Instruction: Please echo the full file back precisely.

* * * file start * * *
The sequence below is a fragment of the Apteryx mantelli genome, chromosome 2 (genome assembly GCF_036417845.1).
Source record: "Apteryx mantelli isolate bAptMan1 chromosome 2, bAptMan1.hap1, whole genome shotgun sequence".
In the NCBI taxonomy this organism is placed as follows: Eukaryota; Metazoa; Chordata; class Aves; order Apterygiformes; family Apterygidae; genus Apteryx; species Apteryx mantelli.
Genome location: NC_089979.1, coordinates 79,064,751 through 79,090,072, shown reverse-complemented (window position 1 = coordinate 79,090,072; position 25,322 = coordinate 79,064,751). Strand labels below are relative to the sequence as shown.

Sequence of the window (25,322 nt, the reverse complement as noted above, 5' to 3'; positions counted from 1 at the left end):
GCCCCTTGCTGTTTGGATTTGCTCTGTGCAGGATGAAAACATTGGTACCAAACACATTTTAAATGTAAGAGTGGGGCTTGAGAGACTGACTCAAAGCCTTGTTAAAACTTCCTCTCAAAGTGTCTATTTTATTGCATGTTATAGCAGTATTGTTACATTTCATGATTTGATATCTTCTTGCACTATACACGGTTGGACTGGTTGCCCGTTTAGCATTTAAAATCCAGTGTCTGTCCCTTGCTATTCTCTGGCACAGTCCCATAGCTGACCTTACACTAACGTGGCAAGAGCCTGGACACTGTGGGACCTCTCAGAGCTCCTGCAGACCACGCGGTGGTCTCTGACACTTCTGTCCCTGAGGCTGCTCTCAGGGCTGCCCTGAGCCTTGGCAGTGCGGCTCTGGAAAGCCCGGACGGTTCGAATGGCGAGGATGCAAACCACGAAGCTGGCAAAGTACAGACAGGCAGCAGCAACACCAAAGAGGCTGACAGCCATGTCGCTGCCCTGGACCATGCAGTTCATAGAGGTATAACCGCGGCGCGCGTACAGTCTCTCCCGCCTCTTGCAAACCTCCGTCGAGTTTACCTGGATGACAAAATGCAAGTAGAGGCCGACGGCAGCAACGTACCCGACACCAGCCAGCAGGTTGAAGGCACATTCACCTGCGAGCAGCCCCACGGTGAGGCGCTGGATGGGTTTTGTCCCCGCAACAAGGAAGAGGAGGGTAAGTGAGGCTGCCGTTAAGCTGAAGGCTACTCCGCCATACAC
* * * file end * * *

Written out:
The sequence below is a fragment of the Apteryx mantelli genome, chromosome 2 (genome assembly GCF_036417845.1).
Source record: "Apteryx mantelli isolate bAptMan1 chromosome 2, bAptMan1.hap1, whole genome shotgun sequence".
In the NCBI taxonomy this organism is placed as follows: Eukaryota; Metazoa; Chordata; class Aves; order Apterygiformes; family Apterygidae; genus Apteryx; species Apteryx mantelli.
Genome location: NC_089979.1, coordinates 79,064,751 through 79,090,072, shown reverse-complemented (window position 1 = coordinate 79,090,072; position 25,322 = coordinate 79,064,751). Strand labels below are relative to the sequence as shown.

Sequence of the window (25,322 nt, the reverse complement as noted above, 5' to 3'; positions counted from 1 at the left end):
GCCCCTTGCTGTTTGGATTTGCTCTGTGCAGGATGAAAACATTGGTACCAAACACATTTTAAATGTAAGAGTGGGGCTTGAGAGACTGACTCAAAGCCTTGTTAAAACTTCCTCTCAAAGTGTCTATTTTATTGCATGTTATAGCAGTATTGTTACATTTCATGATTTGATATCTTCTTGCACTATACACGGTTGGACTGGTTGCCCGTTTAGCATTTAAAATCCAGTGTCTGTCCCTTGCTATTCTCTGGCACAGTCCCATAGCTGACCTTACACTAACGTGGCAAGAGCCTGGACACTGTGGGACCTCTCAGAGCTCCTGCAGACCACGCGGTGGTCTCTGACACTTCTGTCCCTGAGGCTGCTCTCAGGGCTGCCCTGAGCCTTGGCAGTGCGGCTCTGGAAAGCCCGGACGGTTCGAATGGCGAGGATGCAAACCACGAAGCTGGCAAAGTACAGACAGGCAGCAGCAACACCAAAGAGGCTGACAGCCATGTCGCTGCCCTGGACCATGCAGTTCATAGAGGTATAACCGCGGCGCGCGTACAGTCTCTCCCGCCTCTTGCAAACCTCCGTCGAGTTTACCTGGATGACAAAATGCAAGTAGAGGCCGACGGCAGCAACGTACCCGACACCAGCCAGCAGGTTGAAGGCACATTCACCTGCGAGCAGCCCCACGGTGAGGCGCTGGATGGGTTTTGTCCCCGCAACAAGGAAGAGGAGGGTAAGTGAGGCTGCCGTTAAGCTGAAGGCTACTCCGCCATACAC